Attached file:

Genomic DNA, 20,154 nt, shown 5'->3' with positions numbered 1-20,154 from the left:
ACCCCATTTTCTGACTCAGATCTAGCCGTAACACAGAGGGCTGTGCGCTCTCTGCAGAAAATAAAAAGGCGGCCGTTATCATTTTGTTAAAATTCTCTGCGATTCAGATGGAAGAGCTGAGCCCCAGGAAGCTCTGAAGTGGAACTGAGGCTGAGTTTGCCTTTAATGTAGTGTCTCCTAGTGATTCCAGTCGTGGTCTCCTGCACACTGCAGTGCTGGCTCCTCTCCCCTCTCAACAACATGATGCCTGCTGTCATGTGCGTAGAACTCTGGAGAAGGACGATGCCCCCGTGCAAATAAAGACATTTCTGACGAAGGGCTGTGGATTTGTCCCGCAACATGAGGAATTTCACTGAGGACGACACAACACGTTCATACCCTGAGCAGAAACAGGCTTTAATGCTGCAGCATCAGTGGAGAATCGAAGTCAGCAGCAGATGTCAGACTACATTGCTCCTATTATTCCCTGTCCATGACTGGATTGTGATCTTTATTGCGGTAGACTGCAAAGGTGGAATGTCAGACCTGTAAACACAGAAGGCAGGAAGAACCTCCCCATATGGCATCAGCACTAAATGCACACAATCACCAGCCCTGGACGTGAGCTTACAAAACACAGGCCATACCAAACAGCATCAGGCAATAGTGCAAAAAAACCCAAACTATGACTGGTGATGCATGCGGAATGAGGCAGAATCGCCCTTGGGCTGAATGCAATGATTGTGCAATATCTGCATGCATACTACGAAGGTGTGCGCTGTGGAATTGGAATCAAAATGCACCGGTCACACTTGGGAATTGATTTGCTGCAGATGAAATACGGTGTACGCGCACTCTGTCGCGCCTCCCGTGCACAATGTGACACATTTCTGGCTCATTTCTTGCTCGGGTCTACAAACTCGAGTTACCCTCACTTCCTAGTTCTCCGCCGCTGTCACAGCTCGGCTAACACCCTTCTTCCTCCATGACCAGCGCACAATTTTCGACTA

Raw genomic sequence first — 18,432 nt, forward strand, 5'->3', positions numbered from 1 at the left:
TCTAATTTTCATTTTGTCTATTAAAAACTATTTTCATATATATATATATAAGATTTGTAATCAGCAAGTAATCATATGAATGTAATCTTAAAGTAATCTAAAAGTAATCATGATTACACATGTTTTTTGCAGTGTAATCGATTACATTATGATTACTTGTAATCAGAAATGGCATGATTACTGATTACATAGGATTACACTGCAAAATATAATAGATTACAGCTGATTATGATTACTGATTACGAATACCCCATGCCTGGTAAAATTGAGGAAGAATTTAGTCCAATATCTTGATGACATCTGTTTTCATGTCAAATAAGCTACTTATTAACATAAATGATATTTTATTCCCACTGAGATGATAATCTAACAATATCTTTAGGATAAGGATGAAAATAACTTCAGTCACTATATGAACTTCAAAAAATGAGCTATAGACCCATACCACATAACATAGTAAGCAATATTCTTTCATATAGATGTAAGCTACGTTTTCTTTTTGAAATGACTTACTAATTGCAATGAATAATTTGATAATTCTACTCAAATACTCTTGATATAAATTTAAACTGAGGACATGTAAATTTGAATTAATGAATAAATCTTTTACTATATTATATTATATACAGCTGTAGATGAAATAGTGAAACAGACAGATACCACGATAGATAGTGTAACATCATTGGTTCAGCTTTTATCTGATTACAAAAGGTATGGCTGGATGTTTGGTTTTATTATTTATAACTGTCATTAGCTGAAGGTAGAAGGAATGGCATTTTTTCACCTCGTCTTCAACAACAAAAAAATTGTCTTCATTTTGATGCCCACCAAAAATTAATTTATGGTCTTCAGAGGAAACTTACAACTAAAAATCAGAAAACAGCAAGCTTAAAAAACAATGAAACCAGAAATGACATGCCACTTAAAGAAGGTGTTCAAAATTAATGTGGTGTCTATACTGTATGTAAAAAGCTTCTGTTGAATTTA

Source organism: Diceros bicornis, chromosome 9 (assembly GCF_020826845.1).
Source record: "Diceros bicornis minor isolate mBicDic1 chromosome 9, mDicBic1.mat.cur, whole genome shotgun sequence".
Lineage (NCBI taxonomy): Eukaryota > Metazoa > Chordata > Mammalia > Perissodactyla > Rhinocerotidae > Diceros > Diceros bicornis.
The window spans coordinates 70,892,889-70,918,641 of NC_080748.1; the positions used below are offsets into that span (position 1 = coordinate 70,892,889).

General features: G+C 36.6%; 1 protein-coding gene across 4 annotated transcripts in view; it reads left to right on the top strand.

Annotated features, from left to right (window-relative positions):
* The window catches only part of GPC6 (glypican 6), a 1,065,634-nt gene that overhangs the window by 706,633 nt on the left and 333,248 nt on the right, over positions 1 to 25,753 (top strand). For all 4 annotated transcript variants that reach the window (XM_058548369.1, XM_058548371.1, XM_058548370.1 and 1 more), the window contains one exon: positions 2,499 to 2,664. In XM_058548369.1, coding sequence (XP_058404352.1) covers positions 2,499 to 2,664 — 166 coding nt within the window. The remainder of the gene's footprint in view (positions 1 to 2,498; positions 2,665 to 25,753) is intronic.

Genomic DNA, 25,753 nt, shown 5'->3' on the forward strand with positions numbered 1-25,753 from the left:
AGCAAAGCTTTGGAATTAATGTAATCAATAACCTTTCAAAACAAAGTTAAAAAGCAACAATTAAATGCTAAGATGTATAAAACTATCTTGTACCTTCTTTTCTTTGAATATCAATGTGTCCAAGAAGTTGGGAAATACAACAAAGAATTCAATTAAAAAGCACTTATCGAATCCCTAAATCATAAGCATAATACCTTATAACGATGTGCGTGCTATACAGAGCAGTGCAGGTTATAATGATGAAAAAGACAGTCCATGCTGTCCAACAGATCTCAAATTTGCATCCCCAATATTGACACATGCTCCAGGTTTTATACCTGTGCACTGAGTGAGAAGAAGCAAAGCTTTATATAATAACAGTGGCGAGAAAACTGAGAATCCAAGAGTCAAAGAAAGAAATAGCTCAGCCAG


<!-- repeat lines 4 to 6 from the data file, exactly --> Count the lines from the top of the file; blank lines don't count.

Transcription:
TCTAATTTTCATTTTGTCTATTAAAAACTATTTTCATATATATATATATAAGATTTGTAATCAGCAAGTAATCATATGAATGTAATCTTAAAGTAATCTAAAAGTAATCATGATTACACATGTTTTTTGCAGTGTAATCGATTACATTATGATTACTTGTAATCAGAAATGGCATGATTACTGATTACATAGGATTACACTGCAAAATATAATAGATTACAGCTGATTATGATTACTGATTACGAATACCCCATGCCTGGTAAAATTGAGGAAGAATTTAGTCCAATATCTTGATGACATCTGTTTTCATGTCAAATAAGCTACTTATTAACATAAATGATATTTTATTCCCACTGAGATGATAATCTAACAATATCTTTAGGATAAGGATGAAAATAACTTCAGTCACTATATGAACTTCAAAAAATGAGCTATAGACCCATACCACATAACATAGTAAGCAATATTCTTTCATATAGATGTAAGCTACGTTTTCTTTTTGAAATGACTTACTAATTGCAATGAATAATTTGATAATTCTACTCAAATACTCTTGATATAAATTTAAACTGAGGACATGTAAATTTGAATTAATGAATAAATCTTTTACTATATTATATTATATACAGCTGTAGATGAAATAGTGAAACAGACAGATACCACGATAGATAGTGTAACATCATTGGTTCAGCTTTTATCTGATTACAAAAGGTATGGCTGGATGTTTGGTTTTATTATTTATAACTGTCATTAGCTGAAGGTAGAAGGAATGGCATTTTTTCACCTCGTCTTCAACAACAAAAAAATTGTCTTCATTTTGATGCCCACCAAAAATTAATTTATGGTCTTCAGAGGAAACTTACAACTAAAAATCAGAAAACAGCAAGCTTAAAAAACAATGAAACCAGAAATGACATGCCACTTAAAGAAGGTGTTCAAAATTAATGTGGTGTCTATACTGTATGTAAAAAGCTTCTGTTGAATTTA

Source organism: Diceros bicornis, chromosome 9 (assembly GCF_020826845.1).
Source record: "Diceros bicornis minor isolate mBicDic1 chromosome 9, mDicBic1.mat.cur, whole genome shotgun sequence".